And that’s the Gospel Truth!

Miles Mckee

www.milesmckee.com  

The Wednesday Word: It´s All About Jesus

February 26, 2020 3 comments

“The gospel of God…….concerning his Son, Jesus Christ our Lord” (Romans 1:1-3).

There was a time when I didn´t know that the gospel was all about Jesus.” I thought that it was all about me,—what I should do, and what I should be. Many of us had similar ideas before grace opened our eyes to the truth.

Before we were saved, we mistook the message of the gospel for the message of the law, thinking its chief purpose was to make us better-behaved people. A grand mistake indeed!

But then, concerning God, the thinking of an unrenewed heart is always wrong. Saul of Tarsus thought that he should do many things contrary to the name of Jesus (Acts 26:9); but he was wrong. He soon discovered his mistake when the Lord suddenly and graciously converted him.

We may as well expect a blind man to appreciate the Mona Lisa or a deaf man to enjoy Mozart, as suppose an unrenewed person can understand the gospel. This is a strong statement, but, nevertheless, it´s true. Neither learning, labour, nor law can give a divine knowledge of that gospel which is God’s sole prerogative to communicate.

But if the gospel is not about us, who is it about? It´s about Jesus (see our text, Romans 1: 1-3).

True, it may have much to say as to both sinners and saints, but the theme and splendid subject-matter of the gospel is Jesus the Son of God. He is the centre, sum and substance of divine revelation. How little, after all, can be said about man? He blotted his copy-book and needed to be rescued! That´s his story in a nutshell. On the other hand, how much may be said of Christ? As John wrote, the world itself could not contain the books that might be written about Him (John 21:25).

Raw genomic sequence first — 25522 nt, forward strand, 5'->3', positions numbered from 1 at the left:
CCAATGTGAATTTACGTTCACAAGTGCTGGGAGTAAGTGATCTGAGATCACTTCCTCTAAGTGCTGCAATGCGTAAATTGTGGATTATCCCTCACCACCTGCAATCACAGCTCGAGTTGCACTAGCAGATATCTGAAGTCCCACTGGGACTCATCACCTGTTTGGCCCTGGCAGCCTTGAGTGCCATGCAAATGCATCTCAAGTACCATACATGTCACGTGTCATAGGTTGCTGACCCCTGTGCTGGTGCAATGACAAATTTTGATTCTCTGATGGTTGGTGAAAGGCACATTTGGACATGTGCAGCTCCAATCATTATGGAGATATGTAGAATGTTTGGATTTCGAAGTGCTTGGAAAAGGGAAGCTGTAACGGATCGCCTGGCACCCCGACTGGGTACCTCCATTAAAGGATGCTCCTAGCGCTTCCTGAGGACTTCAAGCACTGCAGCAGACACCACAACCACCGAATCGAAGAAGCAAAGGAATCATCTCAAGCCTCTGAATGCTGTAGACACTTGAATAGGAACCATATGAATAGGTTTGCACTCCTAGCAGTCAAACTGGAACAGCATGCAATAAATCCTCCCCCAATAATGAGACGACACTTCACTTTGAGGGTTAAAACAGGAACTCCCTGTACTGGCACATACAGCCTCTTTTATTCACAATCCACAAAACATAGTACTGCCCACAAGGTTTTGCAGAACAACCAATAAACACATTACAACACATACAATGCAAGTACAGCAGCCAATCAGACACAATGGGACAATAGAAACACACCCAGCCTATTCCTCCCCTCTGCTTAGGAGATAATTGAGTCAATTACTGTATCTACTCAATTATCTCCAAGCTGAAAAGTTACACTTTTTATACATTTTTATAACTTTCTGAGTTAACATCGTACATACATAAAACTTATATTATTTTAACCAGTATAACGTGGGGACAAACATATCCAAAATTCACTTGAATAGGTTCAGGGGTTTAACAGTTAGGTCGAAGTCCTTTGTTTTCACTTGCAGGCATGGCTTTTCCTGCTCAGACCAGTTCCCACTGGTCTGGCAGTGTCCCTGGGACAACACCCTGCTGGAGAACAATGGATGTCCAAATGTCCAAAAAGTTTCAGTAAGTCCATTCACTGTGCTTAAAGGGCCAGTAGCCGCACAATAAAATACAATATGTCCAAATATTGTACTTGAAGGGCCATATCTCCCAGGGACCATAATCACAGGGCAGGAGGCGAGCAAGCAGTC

When Saul was converted, the very first thing he did was to preach in the synagogue. And what was his subject? His message was that Jesus was the Son of God (Acts 9:20). That was his keynote theme, first preached in Damascus and continued through his ministry. According to Paul, that message is and will be the deepest and richest point of all Christian knowledge. That is why we read that the goal and purpose of the five-fold ministry is Christ centered…see Ephesians 4:11-13) “till we all come to the knowledge of the Son of God.”

Now, don´t get me wrong, the gospel has for its object the salvation of sinners, not their improvement, nor reformation, but their deliverance from their fallen condition to form the Body and Bride of Christ. But salvation is not the gospel. It is the result of the gospel.

Jesus is to be glorified, adored, and worshipped by the multitude who owe Him praise for their salvation. But this praise is not the gospel!

The gospel is all about Jesus, not about anything we do.

The gospel is about the Son of God and what He has done in His finished work in history.

The gospel is about the Blessed Eternal One who became a man to die.

The gospel is about the one who lived and died for the glory of the Father.

The gospel is about the one who was raised from the dead.

The gospel is about the one who when on earth, as man, made the Father known.

The gospel is about the eternal Word made flesh—full of grace and truth; to whom multitudes of needy, diseased, famished, and sinful came.

The gospel is about the one from whose lips flowed words of truth for He was the Truth.

The gospel is about the one who died the Just for the unjust that He might bring us to God (1Peter 3:18).

The gospel is about the one whose word of welcome is ” Come” (Matthew 11:28).

The gospel is about the one whose blood paid the full price of our redemption, and “cleanses from all sin” (1 John 1:7).

What a gospel! What a Saviour!

What wonderful, wonderful grace.

And that´s the Gospel Truth!

Miles Mckee

www.milesmckee.com  

The Wednesday Word: Gospel Salvation

December 16, 2015 Leave a comment